• LV size applied only to chronic lesions. Normal 2D measurements: LV minor-axis ≤ 2.8 cm/m2, LV end-diastolic volume ≤ 82 ml/m2 (2).
  • ς At a Nyquist limit of 50–60 cm/s.
  • ∗∗ In the absence of other etiologies of LV dilatation.
  • ψ Quantitative parameters can help sub-classify the moderate regurgitation group into mild-to-moderate and moderate-to-severe regurgitation as shown.


Mitral Valve

Mitral regurgitation - severity

Application of specific and supportive signs, and quantitative parameters in the grading of mitral regurgitation severity[9]
  Mild Moderate Severe
Specific signs of severity
  • Small central jet <4 cm2 or <20% of LA areaψ
  • Vena contracta width <0.3 cm
  • No or minimal flow convergence
  • Signs of MR>mild present, but no criteria for severe MR
  • Vena contracta width ≥ 0.7cm with large central MR jet (area < 40% of LA) or with a wall-impinging jet of any size, swirling in LAψ
  • Large flow convergenceς
  • Systolic reversal in pulmonary veins
  • Prominent flail MV leaflet or ruptured papillary muscle
Supportive signs
  • Systolic dominant flow in pulmonary veins
  • A-wave dominant mitral inflowΦ
  • Soft density, parabolic CW Doppler MR signal
  • Normal LV size
  • Intermediate signs/findings
  • Dense, triangular CW Doppler MR jet
  • E-wave dominant mitral inflow (E >1.2 m/s)Φ Enlarged LV and LA size∗∗, (particularly when normal LV function is present).
Quantitative parametersφ
R Vol (ml/beat) < 30 30-44 45-59 ≥ 60
RF (%) < 30 30-39 40-49 ≥ 50
EROA (cm2) < 0.20 0.20-0.29 0.30-0.39 ≥ 0.40
  • CW, Continuous wave; EROA, effective regurgitant orifice area; LA, left atrium; LV, left ventricle; MV, mitral valve; MR, mitral regurgitation; R Vol, regurgitant volume; RF, regurgitant fraction.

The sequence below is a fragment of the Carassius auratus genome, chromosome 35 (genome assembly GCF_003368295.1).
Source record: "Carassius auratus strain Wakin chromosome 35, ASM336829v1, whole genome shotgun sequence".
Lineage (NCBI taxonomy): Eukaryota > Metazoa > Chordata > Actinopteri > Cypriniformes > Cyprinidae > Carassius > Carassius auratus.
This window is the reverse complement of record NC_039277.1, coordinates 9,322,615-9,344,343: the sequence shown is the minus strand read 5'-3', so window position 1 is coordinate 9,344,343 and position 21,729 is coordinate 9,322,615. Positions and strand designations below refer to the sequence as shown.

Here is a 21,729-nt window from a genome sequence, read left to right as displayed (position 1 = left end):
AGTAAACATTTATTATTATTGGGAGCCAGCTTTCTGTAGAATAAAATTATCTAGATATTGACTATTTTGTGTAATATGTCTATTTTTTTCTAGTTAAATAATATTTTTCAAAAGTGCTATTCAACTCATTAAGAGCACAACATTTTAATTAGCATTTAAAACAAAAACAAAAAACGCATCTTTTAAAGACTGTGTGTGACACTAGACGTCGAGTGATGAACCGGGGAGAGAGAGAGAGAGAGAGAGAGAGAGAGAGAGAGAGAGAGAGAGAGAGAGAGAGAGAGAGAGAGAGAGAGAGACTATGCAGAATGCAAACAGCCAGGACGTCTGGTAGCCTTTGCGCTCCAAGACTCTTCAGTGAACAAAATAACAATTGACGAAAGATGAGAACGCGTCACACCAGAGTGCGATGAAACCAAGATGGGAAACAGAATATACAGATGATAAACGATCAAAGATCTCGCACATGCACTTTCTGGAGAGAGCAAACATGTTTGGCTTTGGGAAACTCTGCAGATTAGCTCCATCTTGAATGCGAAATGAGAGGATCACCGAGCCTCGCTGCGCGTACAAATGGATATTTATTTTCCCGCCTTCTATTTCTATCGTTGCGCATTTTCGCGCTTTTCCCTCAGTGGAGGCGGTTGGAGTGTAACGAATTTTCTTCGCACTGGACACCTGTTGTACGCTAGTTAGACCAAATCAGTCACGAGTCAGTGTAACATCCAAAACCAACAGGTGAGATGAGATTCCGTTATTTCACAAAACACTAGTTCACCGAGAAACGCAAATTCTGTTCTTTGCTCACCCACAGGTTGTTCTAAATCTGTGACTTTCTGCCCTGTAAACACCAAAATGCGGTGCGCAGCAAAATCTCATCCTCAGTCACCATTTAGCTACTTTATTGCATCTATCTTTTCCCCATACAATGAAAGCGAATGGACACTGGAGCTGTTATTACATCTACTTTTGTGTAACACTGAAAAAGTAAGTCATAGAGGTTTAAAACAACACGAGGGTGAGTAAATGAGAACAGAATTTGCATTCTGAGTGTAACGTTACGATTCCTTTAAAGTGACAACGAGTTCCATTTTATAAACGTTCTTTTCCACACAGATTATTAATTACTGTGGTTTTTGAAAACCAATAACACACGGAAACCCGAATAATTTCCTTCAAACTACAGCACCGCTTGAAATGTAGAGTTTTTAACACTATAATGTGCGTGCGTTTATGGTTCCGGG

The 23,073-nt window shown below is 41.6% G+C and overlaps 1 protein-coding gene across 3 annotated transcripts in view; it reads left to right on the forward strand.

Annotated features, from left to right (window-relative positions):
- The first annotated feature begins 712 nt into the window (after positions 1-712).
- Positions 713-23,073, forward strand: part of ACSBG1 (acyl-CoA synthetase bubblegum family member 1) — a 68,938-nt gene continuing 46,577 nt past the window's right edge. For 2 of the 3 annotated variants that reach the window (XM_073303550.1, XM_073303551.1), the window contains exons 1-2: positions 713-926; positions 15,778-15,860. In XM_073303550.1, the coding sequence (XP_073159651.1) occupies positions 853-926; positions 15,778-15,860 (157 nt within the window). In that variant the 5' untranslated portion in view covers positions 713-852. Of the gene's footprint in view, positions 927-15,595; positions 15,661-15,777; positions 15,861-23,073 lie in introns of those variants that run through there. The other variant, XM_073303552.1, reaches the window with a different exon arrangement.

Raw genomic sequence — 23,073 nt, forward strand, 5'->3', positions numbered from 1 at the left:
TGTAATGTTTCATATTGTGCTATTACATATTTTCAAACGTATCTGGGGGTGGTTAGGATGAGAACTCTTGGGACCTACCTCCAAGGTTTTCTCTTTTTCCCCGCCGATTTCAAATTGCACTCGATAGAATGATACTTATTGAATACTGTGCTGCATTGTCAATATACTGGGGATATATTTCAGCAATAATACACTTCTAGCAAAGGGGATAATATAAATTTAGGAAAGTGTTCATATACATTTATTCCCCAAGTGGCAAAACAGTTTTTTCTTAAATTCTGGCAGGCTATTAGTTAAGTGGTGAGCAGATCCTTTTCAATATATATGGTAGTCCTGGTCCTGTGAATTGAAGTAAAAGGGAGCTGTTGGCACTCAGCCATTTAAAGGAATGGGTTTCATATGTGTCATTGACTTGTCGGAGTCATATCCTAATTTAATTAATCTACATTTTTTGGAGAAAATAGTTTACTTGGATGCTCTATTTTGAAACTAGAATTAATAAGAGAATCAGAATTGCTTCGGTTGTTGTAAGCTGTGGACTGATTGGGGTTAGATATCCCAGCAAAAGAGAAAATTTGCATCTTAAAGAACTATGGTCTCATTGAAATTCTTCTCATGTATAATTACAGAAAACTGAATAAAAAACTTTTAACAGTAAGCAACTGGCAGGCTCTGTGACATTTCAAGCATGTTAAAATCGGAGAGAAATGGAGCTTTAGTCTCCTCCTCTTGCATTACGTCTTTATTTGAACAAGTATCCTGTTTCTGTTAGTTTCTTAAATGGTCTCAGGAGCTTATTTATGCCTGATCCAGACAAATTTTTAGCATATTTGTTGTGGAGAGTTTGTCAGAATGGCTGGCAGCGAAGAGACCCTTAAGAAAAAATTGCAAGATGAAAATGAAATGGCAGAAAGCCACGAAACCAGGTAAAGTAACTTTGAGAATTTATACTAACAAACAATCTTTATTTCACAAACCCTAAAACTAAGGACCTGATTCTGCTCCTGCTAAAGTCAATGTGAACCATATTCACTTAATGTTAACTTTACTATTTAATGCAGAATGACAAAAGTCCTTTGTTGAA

• LV size applied only to chronic lesions. Normal 2D measurements: LV minor axis ≤ 2.8 cm/m2, LV end-diastolic volume ≤ 82 ml/m2, maximal LA antero-posterior diameter ≤ 2.8 cm/m2, maximal LA volume ≤ 36 ml/m2 (2;33;35).
  • ∗∗ In the absence of other etiologies of LV and LA dilatation and acute MR.
  • ψ At a Nyquist limit of 50-60 cm/s.
  • Φ Usually above 50 years of age or in conditions of impaired relaxation, in the absence of mitral stenosis or other causes of elevated LA pressure.
  • ς Minimal and large flow convergence defined as a flow convergence radius < 0.4 cm and ≤ 0.9 cm for central jets, respectively, with a baseline shift at a Nyquist of 40 cm/s; Cut-offs for eccentric jets are higher, and should be angle corrected (see text).
  • φ Quantitative parameters can help sub-classify the moderate regurgitation group into mild-to-moderate and moderate-to-severe as shown.

Mitral stenosis - severity

Recommendations for classification of mitral stenosis severity[6]
  Mild Moderate Severe
Specific findings
Valve area (cm2) >1.5 1.0-1.5 <1.0
Supportive findings
Mean gradient (mmHg)a <5 5-10 >10
Pulmonary artery pressure (mmHg) <30 30-50 >50
  • aAt heart rates between 60 and 80 bpm and in sinus rhythm.

Mitral valve stenosis - Wilkins score

Assessment of mitral valve anatomy according to the Wilkins score[10]
Grade Mobility Thickening Calcification Subvalvular Thickening
1 Highly mobile valve with only leaflet tips restricted Leaflets near normal in thickness (4-5 mm) A single area of increased echo brightness Minimal thickening just below the mitral leaflets
2 Leaflet mid and base portions have normal mobility Midleaflets normal, considerable thickening of margins (5-8 mm) Scattered areas of brightness confined to leaflet margins Thickening of chordal structures extending to one-third of the chordal length
3 Valve continues to move forward in diastole, mainly from the base Thickening extending through the entire leaflet (5-8mm) Brightness extending into the mid-portions of the leaflets Thickening extended to distal third of the chords
4 No or minimal forward movement of the leaflets in diastole Considerable thickening of all leaflet tissue (>8-10mm) Extensive brightness throughout much of the leaflet tissue Extensive thickening and shortening of all chordal structures extending down to the papillary muscles
  • The total score is the sum of the four items and ranges between 4 and 16.